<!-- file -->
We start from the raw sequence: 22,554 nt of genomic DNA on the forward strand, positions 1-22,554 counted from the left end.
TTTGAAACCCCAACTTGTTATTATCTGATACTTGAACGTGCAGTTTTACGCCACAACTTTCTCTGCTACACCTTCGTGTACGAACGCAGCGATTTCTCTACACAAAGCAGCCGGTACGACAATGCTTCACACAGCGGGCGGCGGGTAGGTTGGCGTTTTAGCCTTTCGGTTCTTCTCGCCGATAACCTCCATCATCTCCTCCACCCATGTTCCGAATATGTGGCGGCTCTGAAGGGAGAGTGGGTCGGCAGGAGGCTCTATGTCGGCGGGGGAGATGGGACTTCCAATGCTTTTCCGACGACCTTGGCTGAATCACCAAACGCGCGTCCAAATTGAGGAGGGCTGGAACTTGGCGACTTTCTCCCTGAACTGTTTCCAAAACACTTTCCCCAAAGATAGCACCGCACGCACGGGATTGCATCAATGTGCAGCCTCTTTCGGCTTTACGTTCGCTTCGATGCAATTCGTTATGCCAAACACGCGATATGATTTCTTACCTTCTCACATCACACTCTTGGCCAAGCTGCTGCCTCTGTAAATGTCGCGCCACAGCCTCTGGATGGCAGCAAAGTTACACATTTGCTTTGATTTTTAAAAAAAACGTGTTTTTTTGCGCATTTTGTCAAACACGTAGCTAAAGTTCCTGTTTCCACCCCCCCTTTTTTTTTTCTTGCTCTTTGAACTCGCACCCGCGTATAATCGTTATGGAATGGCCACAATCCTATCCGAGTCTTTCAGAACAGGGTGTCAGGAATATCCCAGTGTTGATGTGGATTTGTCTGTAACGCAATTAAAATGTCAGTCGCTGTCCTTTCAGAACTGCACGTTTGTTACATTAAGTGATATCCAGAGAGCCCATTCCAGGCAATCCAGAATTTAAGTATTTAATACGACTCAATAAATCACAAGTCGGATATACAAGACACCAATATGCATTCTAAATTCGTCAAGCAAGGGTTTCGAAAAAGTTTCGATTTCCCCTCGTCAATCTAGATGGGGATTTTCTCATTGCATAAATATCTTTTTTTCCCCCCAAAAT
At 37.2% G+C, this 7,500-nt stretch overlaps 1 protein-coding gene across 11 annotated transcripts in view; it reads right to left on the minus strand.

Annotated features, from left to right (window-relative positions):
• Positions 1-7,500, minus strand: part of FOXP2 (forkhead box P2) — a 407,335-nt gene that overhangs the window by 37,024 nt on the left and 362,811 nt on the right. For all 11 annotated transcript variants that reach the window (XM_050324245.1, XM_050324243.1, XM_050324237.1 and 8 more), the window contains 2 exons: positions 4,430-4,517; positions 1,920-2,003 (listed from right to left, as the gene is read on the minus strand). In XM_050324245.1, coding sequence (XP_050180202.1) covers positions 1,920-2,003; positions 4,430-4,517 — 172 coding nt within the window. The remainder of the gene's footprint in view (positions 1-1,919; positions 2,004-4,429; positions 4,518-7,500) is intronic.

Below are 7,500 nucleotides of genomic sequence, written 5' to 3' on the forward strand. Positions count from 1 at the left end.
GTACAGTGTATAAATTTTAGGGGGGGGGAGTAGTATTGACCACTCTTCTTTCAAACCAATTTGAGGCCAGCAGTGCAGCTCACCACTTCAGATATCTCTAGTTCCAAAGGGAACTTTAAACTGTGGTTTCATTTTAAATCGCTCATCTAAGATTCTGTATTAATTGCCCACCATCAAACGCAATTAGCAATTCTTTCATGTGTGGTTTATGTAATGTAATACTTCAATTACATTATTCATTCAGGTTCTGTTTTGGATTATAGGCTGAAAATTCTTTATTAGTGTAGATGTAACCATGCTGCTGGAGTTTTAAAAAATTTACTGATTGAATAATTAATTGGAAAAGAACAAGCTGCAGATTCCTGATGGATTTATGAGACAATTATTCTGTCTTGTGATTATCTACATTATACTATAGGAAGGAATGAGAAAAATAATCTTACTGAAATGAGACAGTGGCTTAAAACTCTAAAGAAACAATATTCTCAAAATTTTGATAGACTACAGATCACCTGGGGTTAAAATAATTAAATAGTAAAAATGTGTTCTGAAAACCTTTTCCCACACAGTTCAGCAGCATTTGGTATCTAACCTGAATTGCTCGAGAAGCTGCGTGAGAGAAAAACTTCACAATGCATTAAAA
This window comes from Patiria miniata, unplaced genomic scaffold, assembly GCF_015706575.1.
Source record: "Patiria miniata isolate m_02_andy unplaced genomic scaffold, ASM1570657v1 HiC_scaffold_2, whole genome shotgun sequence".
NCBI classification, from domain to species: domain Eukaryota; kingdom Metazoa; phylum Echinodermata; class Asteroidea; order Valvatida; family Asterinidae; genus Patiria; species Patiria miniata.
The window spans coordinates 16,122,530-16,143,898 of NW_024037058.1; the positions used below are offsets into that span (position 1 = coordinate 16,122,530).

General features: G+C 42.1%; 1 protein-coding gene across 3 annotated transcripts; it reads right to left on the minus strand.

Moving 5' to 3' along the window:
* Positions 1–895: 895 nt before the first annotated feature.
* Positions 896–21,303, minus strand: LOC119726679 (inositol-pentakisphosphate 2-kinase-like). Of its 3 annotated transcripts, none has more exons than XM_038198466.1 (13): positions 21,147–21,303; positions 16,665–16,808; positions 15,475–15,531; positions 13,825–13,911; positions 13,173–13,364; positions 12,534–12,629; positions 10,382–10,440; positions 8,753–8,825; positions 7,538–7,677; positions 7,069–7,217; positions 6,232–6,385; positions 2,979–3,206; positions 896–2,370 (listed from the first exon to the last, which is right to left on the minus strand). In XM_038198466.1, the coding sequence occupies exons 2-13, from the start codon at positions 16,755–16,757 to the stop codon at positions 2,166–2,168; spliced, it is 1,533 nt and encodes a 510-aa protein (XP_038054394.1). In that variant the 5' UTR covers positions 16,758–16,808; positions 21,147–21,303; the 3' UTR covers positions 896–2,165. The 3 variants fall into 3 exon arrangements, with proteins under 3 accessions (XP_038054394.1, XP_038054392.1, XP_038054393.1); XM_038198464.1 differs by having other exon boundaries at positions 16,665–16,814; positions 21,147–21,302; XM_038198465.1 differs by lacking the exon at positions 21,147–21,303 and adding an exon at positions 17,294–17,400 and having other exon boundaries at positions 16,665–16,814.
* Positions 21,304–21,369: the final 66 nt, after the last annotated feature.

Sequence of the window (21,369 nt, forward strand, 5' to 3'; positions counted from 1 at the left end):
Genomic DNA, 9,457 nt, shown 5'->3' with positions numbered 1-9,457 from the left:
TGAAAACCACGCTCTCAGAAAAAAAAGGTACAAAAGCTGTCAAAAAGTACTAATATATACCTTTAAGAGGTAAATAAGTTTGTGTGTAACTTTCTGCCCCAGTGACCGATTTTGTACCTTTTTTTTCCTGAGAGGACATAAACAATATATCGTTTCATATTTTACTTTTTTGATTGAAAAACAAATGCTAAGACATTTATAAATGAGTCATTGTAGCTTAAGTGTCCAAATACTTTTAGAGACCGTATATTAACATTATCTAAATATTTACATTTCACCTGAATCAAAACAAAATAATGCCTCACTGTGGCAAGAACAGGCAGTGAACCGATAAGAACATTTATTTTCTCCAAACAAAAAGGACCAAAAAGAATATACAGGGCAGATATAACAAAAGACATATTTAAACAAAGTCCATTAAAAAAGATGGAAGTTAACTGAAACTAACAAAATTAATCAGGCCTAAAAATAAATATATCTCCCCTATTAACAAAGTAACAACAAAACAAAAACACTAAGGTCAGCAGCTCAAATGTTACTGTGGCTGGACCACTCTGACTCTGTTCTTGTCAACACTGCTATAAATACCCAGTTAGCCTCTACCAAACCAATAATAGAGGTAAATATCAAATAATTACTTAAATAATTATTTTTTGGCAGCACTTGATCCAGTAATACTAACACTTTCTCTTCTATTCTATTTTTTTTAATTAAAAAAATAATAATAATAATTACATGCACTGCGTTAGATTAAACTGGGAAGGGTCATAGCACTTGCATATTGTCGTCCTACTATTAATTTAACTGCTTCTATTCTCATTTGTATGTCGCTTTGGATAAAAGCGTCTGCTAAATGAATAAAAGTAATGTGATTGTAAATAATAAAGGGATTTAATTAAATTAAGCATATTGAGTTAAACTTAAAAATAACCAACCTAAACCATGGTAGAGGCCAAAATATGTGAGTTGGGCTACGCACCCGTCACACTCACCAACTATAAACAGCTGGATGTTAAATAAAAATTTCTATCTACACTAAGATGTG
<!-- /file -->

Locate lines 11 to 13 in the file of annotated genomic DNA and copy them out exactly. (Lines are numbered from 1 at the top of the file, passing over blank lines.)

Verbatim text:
The window spans coordinates 16,122,530-16,143,898 of NW_024037058.1; the positions used below are offsets into that span (position 1 = coordinate 16,122,530).

General features: G+C 42.1%; 1 protein-coding gene across 3 annotated transcripts; it reads right to left on the minus strand.

Moving 5' to 3' along the window: